The Ecology Of Co-Infection In The Phyllosphere: Unraveling The Interactions Between Microbes, Insect Herbivores, And The Host Plants They Share
AuthorHumphrey, Parris Taylor
Ecology & Evolutionary Biology
AdvisorWhiteman, Noah K.
MetadataShow full item record
PublisherThe University of Arizona.
RightsCopyright © is held by the author. Digital access to this material is made possible by the University Libraries, University of Arizona. Further transmission, reproduction or presentation (such as public display or performance) of protected items is prohibited except with permission of the author.
AbstractInfection by multiple parasites is a part of everyday life for many organisms. The host immune system may be a central mediator of the many ways parasites might influence one another (and their hosts). Immunity provides a means for the colonized to reduce the success of current and future colonizers and has evolved across the tree of life several times independently. Along the way, the immune systems of plants as well as many groups of animals has evolved perhaps an accidental vulnerability wherein defense against one parasite can increase susceptibility to others. This so-called immune 'cross-talk' is a conundrum worth investigating not only to understand the impact of parasites on focal organisms, but also to better predict how immunity itself influences the evolution and epidemiology of parasites whose spread we might like to curtail. For plants, co-infection often comes from insect herbivores and various bacteria that colonize the leaf interior. Both colonizers can reduce plant fitness directly or indirectly by potentiating future enemies via cross-talk in plant immunity. This phenomenon has largely been studied in laboratory model plants, leaving a substantial gap in our knowledge from native species that interact in the wild. This dissertation helps close this gap by investigating the ecology of co-infection of a native plant by its major insect herbivore and diverse leaf-colonizing bacteria. I revealed that leaf co-infection in the field by leaf-mining herbivores and leaf-colonizing ("phyllosphere") bacteria is substantially more common than single infection by either group and that bacterial infection can cause increased feeding by herbivores in the laboratory. Immune cross-talk can also shape the field-scale patterns of herbivory across a native plant population. Studying the main herbivore of this native plant in detail revealed that, in contrast to many specialist herbivores, our focal species avoids plant defenses likely because it does not possess a specialized means of avoiding their toxicity. Nonetheless, this species may depend on the very same defenses it avoids by being initially attracted to plants that produce them. This foraging strategy is unique among known specialists. Lastly, I moved beyond immune cross-talk to explore how co-occurring phyllosphere bacteria might directly impact one another through competition. In the lab, I found that different growth strategies underlie competitive ability for two major clades of bacteria within the genus Pseudomonas, and that toxin production and resistance may be important mediators of competition within the phyllosphere. However, competitively superior bacteria that produce toxins may indirectly facilitate the survival of inferior competitors through their being toxin resistant, which likely enhances co-existence of diverse bacteria in the phyllosphere. Together, this dissertation has revealed a variety of means by which co-infecting bacteria and insects might influence one another through plant defense cross-talk, as well as how the complex interplay of colonization and competition might affect the structure of leaf microbial communities in nature.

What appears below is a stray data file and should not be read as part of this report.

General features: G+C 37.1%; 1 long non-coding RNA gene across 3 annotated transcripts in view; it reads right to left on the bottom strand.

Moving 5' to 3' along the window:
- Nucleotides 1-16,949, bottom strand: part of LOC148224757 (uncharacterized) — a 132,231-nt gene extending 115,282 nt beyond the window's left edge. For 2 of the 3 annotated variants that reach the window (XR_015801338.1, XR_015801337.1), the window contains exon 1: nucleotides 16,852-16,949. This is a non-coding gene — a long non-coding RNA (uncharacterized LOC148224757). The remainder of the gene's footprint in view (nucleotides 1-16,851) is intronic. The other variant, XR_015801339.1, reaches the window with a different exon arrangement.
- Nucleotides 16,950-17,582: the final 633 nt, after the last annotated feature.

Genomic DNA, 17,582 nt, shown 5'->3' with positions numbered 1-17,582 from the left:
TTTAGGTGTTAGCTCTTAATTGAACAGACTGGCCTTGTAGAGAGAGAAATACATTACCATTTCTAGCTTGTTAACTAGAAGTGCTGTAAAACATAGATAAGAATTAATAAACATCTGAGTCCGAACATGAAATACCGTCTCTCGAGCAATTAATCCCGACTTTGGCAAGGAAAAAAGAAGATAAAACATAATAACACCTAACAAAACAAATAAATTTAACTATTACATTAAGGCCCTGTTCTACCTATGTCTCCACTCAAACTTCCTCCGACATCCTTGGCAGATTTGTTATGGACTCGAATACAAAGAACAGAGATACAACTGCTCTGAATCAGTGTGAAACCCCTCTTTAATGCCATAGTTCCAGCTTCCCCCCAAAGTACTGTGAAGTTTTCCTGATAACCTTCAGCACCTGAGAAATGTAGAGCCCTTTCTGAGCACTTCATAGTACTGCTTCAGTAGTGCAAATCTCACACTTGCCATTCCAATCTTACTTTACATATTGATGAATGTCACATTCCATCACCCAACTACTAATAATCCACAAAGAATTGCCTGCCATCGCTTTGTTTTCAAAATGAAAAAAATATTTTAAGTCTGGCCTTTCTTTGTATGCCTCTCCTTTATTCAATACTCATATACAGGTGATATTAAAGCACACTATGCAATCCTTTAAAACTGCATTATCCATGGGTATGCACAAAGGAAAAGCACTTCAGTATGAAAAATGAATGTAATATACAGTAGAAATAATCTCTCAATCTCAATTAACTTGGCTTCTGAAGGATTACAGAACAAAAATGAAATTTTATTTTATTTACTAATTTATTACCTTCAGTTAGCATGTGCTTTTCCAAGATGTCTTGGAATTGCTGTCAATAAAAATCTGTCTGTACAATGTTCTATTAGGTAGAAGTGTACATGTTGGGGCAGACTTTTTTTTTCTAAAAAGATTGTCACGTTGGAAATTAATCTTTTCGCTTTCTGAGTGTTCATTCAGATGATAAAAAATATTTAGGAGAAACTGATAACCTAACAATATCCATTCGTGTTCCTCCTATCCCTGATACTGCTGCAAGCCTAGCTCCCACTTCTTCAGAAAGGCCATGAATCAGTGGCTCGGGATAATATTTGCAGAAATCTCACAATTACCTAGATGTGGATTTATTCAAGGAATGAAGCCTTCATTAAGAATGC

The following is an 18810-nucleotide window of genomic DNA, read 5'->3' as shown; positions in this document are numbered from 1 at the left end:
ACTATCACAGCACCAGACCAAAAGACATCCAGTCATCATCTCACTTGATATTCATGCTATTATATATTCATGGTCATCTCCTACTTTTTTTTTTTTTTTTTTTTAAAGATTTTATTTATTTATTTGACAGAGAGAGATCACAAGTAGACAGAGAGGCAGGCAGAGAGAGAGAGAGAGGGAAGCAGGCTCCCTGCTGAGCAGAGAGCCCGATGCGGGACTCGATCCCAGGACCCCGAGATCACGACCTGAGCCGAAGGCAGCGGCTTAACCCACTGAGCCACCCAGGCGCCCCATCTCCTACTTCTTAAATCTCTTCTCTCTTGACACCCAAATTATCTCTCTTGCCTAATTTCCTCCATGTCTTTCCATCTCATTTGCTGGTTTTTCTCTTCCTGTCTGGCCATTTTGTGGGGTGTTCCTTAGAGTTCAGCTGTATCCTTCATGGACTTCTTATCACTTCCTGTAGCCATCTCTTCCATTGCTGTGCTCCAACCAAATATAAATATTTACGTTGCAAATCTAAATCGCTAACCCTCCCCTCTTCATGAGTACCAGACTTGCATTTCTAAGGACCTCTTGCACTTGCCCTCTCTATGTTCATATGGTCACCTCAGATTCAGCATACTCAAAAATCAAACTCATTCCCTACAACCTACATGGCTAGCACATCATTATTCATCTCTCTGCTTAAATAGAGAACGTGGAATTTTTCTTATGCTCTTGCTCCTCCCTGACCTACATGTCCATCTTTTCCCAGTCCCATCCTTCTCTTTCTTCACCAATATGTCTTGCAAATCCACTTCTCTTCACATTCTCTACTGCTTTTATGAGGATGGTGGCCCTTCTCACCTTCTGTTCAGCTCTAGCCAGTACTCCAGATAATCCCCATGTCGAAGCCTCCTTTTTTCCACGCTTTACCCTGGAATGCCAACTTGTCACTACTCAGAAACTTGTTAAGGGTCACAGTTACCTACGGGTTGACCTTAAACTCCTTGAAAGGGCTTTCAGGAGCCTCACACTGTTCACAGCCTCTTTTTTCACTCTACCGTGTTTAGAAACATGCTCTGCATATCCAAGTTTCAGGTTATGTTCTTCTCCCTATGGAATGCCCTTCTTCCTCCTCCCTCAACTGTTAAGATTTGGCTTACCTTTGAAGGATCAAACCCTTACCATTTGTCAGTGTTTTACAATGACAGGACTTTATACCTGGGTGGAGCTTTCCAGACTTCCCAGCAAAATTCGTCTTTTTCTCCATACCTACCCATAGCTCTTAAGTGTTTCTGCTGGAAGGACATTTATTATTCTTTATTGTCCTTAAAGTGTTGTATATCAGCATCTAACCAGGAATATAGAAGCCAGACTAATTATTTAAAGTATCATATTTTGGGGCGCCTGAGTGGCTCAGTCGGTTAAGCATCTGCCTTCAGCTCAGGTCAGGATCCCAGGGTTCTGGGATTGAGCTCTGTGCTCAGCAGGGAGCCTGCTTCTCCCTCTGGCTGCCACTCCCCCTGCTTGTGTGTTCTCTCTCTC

Degree ProgramGraduate College
Ecology & Evolutionary Biology